For the month of November the foundation is excited to present the President of the Association of Nigerian Author’s (ANA), Denja Abdullahi as the Artist of the Month for this maiden edition.
Denja Abdullahi is an award winning poet, literary essayist and culture technocrat. He is the current National President of the Association of Nigerian authors (ANA). His collection of poems includes Mairogo: A Buffon’s Poetic Journey Around Northern Nigeria, Abuja Nunyi, The Talking Drum, A Thousand Years of Thirst, among others. Denja Abdullahi currently works for the National Council for Arts and Culture.
In an interview with the Nation Newspaper’s Edozie Udeze, Denja explained that he loves the most, “books that explore people’s historical and cultural experiences in an epical sweep; whether poetry, plays or novels, likes profundity when it comes to books, profundity of theme and style.
Enjoy our Ten-Question Series Interview with Denja Abdullahi here:
Q: If you could change the world with your work, what great feat would you like to achieve?
Denja: I will want people to laugh more and take things easy by eradicating injustice everywhere. The world today as it is is so unjust. People think only of themselves and hardly look on to things from other people’s perspectives.
Q: What piece of all your works are you most proud of?
Denja: Certainly I am proud of the buffoon and the world he inhabits in my book Mairogo: The Buffoon’s poetic journey around Northern Nigeria.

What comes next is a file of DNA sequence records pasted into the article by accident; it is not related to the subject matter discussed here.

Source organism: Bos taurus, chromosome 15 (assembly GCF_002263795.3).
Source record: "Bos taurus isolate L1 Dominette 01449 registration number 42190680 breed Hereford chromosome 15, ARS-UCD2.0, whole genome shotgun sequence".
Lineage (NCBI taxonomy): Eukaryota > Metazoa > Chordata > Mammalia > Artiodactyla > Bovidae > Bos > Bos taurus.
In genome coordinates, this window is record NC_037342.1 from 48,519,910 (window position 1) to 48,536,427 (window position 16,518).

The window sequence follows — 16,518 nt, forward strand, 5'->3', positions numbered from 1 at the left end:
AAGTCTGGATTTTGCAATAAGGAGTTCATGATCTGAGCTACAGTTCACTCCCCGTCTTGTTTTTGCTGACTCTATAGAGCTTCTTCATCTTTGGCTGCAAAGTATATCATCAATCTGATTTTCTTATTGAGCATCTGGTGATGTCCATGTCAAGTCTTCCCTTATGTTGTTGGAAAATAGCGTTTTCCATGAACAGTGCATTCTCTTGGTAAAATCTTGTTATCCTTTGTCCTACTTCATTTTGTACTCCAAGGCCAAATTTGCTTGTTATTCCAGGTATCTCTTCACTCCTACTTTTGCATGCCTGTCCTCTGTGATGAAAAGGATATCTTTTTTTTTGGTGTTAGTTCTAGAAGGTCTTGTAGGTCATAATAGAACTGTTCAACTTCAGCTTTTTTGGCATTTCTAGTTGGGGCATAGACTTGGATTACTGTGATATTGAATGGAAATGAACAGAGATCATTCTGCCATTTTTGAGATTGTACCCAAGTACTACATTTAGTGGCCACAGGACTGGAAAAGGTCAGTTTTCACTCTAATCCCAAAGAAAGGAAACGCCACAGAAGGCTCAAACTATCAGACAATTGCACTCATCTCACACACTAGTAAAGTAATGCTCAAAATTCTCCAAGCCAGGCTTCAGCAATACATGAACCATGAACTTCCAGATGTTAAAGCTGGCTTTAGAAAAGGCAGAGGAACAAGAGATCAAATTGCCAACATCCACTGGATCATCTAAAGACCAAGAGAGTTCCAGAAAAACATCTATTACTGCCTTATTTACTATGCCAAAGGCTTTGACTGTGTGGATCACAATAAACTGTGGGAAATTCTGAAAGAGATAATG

Q: Does language matter to you?
Denja: It does as language must be striking and powerful in a successful work of literature. Language indeed is the literature. Language can be used to build and to destroy. It can also do many things in between.
Q: What are you currently working on?
Denja: I hardly do any planned creative writing these days. I have been largely creative in managing the writers’ body and doing a lot of reading.
Q: What are your preferred tools, time and place for creativity?
Denja: My laptop and ipad. It can be anytime and the place must throb with the zest for life. I do not like quiet places to write. I write best in noisy places where I get disconnected from the noise around and at the same time allow it to get to me.
Q: What are the new frontiers of African literary culture?
Denja: The frontiers are there in the cyberspace where young people push the edges of literary culture. Writing across cultures and collaboration across geographical, ideological and religious divides may be the new frontiers.
Q: What character from an African novel would you like most to meet and why?
Denja: I will like to meet Njoroge in Ngugi’s Weep not, Child . I will like to ask him what happened to his two mothers after his father’s death and his fledging romance with that little girl ( I cannot recall her name again)from the white settler’s family.
Q: If you are giving the opportunity to write your last line ever, what would it be?
Denja: What use will the world make of this labour after we are gone?
Q: How do you think we can trigger creativity in children?
Denja: By telling them stories and letting them know that stories are created and they can tell theirs too!
Q: If you meet your 10-year-old self, what writerly advice would you give him?
Denja: Observe things for the unusual, read, get involved in things and create things to write about if you find nothing that is worth writing about.